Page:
THE NATIONAL PARKS | Manzanar: “Never Again” | PBS

THE NATIONAL PARKS | Manzanar: “Never Again” | PBS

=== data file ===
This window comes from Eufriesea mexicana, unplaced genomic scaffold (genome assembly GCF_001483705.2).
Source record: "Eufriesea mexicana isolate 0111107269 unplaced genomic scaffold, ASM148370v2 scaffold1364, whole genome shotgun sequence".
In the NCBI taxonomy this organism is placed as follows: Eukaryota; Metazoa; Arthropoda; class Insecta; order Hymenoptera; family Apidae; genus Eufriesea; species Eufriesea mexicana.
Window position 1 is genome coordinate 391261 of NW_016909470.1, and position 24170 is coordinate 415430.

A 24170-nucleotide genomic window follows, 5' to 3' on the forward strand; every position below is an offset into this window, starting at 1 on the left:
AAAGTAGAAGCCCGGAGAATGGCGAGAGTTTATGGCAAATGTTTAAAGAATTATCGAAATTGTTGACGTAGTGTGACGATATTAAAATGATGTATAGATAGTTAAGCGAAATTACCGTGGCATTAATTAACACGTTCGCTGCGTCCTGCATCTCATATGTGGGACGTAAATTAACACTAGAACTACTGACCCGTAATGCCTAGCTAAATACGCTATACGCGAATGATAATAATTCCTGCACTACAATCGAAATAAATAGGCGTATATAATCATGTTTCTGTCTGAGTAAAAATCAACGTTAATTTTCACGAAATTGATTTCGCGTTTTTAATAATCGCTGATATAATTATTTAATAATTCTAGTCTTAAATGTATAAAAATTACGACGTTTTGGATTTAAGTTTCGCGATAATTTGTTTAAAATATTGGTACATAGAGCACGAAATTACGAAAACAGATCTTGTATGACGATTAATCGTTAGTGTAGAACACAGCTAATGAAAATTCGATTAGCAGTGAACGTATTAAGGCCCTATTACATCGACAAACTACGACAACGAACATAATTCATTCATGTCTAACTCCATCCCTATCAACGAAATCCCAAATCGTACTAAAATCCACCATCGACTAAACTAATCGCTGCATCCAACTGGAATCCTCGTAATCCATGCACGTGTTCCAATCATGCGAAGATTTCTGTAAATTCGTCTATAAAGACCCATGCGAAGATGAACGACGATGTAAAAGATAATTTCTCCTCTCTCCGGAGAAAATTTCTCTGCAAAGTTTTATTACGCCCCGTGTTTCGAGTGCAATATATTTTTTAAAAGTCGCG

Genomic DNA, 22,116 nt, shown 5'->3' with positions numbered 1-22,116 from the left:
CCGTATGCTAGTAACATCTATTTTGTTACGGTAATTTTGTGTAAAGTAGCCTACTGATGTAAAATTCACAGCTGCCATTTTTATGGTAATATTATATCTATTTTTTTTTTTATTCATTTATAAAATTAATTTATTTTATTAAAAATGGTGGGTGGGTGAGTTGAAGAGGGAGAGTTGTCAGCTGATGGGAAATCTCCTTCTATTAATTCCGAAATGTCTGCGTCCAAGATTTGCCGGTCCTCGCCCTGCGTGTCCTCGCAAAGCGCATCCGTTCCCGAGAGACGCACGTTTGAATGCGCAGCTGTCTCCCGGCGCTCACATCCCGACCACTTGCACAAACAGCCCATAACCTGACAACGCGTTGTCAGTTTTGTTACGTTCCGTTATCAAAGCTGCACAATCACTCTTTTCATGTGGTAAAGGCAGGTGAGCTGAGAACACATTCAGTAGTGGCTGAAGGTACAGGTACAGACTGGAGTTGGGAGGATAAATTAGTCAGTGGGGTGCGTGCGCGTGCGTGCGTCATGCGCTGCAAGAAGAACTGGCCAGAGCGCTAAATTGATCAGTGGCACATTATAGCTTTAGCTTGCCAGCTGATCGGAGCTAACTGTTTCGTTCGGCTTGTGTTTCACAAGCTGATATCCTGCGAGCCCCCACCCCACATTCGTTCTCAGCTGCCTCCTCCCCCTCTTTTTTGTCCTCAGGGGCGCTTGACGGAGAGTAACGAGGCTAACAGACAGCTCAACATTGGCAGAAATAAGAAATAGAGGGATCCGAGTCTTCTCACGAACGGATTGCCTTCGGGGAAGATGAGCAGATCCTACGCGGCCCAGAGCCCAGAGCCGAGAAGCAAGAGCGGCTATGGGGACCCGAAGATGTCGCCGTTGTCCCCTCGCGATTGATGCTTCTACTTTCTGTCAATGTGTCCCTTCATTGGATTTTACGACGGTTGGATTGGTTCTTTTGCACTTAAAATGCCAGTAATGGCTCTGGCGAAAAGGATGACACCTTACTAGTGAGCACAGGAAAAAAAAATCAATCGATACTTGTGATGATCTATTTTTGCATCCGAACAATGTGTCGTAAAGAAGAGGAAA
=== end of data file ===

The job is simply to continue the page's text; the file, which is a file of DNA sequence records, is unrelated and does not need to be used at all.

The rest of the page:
You know it’s [very] humiliating experience to be rounded up by your own government it was very painful because you not just were cast as enemies [you] lost everything materially after the Japanese bombed Pearl [Harbor] in December of 1941 the [United] States government decided Japanese-Americans were enemies of the [state] within months over 100,000 us citizens and legal residents Were ordered to leave their homes and report to one of [ten] remote internment centers? [Manzanar] in the High California desert is one of those internment camps Now this is Janice. That’s jess it’s you. Yeah this was a [Manzanar] uh And it looks like what do you think maybe I was 12 months old? [yes]? And then this is Janice and Mom with the bear behind Oh, yeah, if you look at our pictures every group of folks that are being evacuated. [we’re] all dressed up Can you imagine being order to come into Camp and like? Line their best clothes wearing a best clothespin, and I’m coming early. Yes on time Yes, absolutely yes [tonight] when I look back at it, and if it were to happen today. Oh my I would raise that tail Mom, [oh], we need more spam Okay, I’ll get it my father never saw me my mother was pregnant with me, and he gave up his citizenship and Left with his family to go back to Japan and my mother was not gonna give hers up [Mommy] I said I’ll join the waves the [wac] [say] anything, but I sure am [not] leaving America 800 Volunteers From the Japanese-American Community came up here including my uncle to build the barracks So they dressed in their finest they showed up early and they built And they built the barracks where they were to be housed the barracks were cobbled together out of scrap lumber and Tar paper there was no insulation. There was no privacy because they were just these 20 by 25 foot boxes prefabricated barracks spring up It’s in no sense a concentration camp, but a city with its front yard in the snow peak Sierra, Nevadas here eventually 12,000 will live and work, I Came to camp when I was almost 10 [years] old We left early in the morning takes 9 hours to drive here And we got it was really dusty and it was nothing, but this barracks there, so it was very stark It was like a being abandoned yeah, I Think when you come out here, [and] you feel the heat And you see the dust and some years it’s very windy the dust is going up your nose and your hair is just flying everywhere You know you you really kind of can appreciate what the people went through Where the [Japanese-Americans] live was basically one square mile? And it was enclosed by a five strand barbed wire fence there were also eight guard towers Security was really high very tight one thing I’ll never forget my grandmother telling me is that when they first got here my great-grandmother was sit under the Apple orchard and cry and sob But she couldn’t give her children a better life that she couldn’t provide them the opportunities [that] she wanted to [google], okay, didn’t [I] hook you [land] up? Camp was boring. There’s nothing to do we had to leave everything we had behind so you made whatever towards you could make Out of material you had on hand We had no other options. We were stuck behind a [barbed-wire] fence, so we made the best we can out of it My older brother he heard one day about some of the guys they went fishing [in] the local Creek So we [climbed] one of the Bob wire and leave camp we never had permission to go we just snuffed out a camp by ourselves the war of course ends in August 1945, but the camp didn’t close until november 21st of 1945 and that is because a lot of the people who [were] here had nowhere to go Camp life was really bad because we were in captivity we could do we wanted to do but I’ll [rougher] life [a] More devastating part of our my life history is when we came out of camp Because in camp you were fed three times a day you had necessities of life Before the war sets to meet his father had a thriving trucking business in Southern California, and the family lived comfortably When they left Manzanar they had no home no money and faced rampant prejudice The only job Mr.. Tomita could find was cleaning rabbit pen And the place to live was a two-car garage all it has was one single light bulb No water. No heat no electricity no gas We had two bits and nine of us slept in that room there, so [you] talk about harsh conditions [campus], okay commercial? when the community emerges from camp with many people dispossessed of all of their possessions and Livelihood and houses they had to bury the pain and Anger and frustration in order to survive For years even mentioning the internment experience was taboo amongst Americans finally in 1969 250 students and activists returned to reclaim their history now thousands make the Annual pilgrimage to Remember past in justices and raise awareness of other civil rights struggles. We’re here to continue the legacy bringing friends of the community together to remember what happened at Manzanar in hopes of something like this never [happening] again my mother became connected to these young students and this asian pride movement and came back to Manzanar in 69 and [Manzanar] became bigger than life over the course of the next year to TSukuda, [Tony] Embry was really the driving Force behind the creation of mann’s in our historic site She began organizing the pilgrimages and you know for almost 40 years was involved in preserving this site She was very patriotic Not someone whose patriotism was sort of mindless nationalism But defending your country and making your country stand for what its constitution says it stands for I want people 50 years from now to remember. What was there? Although [it] was a negative place. We want to turn it around to be positive So [that] people will always remember that America is a democracy [Sukoon] [ito] me Embry After that first visit sue embry threw herself into the cause the next year she brought her children so here I am 11 years old 12 years old and I get to come to Manzanar to the next pilgrimage and We pull up and I look around and I said Where’s [Manzanar] and I’m thinking what the heck? How this excitement all this animated discussion all this time, and there’s nothing here There’s desert after [the] war the camp was quickly torn down If not for a small monument built to honor man’s and ours dead no one [would] know the Camp had ever existed No one ever dreamed. We would have a park No one ever dreamed We would have the national government take responsibility for this and many people Didn’t want them to There are large numbers of even former intern ees that felt that Why are you bringing this up now? It’s in the past [it’s] going to call unnecessary negative attention to us there’s people out there that already hate us don’t give them more ammunition For two decades sue embry and others push the government to commemorate the site finally in 1988 Congress issued a formal apology and paid twenty thousand dollars in reparations to every surviving internee Four years later the man’s in our national historic site was established At the end of every pilgrimage former internees tell their heart-wrenching stories the infant mortality inside the [Camp’s] was ten times higher than outside the [Camp’s] so I’m you know that’s incredible. Why was to believe that children were deemed as Dangerous to this country my family lived this I [imagined] my grandmother with five children You know teens on down to my mom who was three which is the same age my daughter is now. This can’t happen again ever My dad had tractors he had trucks we had two cars. He must have been doing fairly well financially And then of course the war started and everything came going in and that’s how I’m sure Many Japanese family were affected It was just totally [tough] [as] [dirty] Other civil rights activists Share their stories too. My wife they always harass her I tell her to go go back This is still goes on as a muslim American I’ve been discriminated so many times because of stereotypes that have been presented by the media people telling me. I saw it on MSNBC I saw it on this you you know literally literally you had to speak out because nobody spoke out for us and It makes a difference These kind of things are going on now, and I think we tell the story because we really feel our country I Don’t think they’ve learned much about Prejudice A Lot of people think of the national parks as the great natural areas and the great recreational areas But I think one of the really neat things about the national park system. Is that we also preserve our history and Not just the glowing parts of our history but in some of the newer parks like Manzanar like some of the civil rights sites We are actually talking about some of them not so wonderful parts of our history Routes were pulled up people’s lives were altered forever [it] was an important part of our history because we have a Constitution and it says that we have rights and these people basically were told that it doesn’t apply to you Having mane’s and ours and part of the national park [system] Allows people to come and learn [about] this chapter of history, and I think it gives people an opportunity to [think] about their own civic responsibilities and What we can each do to help America live up to its promises How the government treats the citizens that’s our story, so I think if we don’t have that conversation We’re not doing what we should [be] [doing] here at Manzanar We want to shout [to] the [world] that we are a great nation willing to say that we are sorry about what we did [and] Not only are we a democracy, but we work at it for all of us the working at it is the important part Sue can [he] tell me Embree?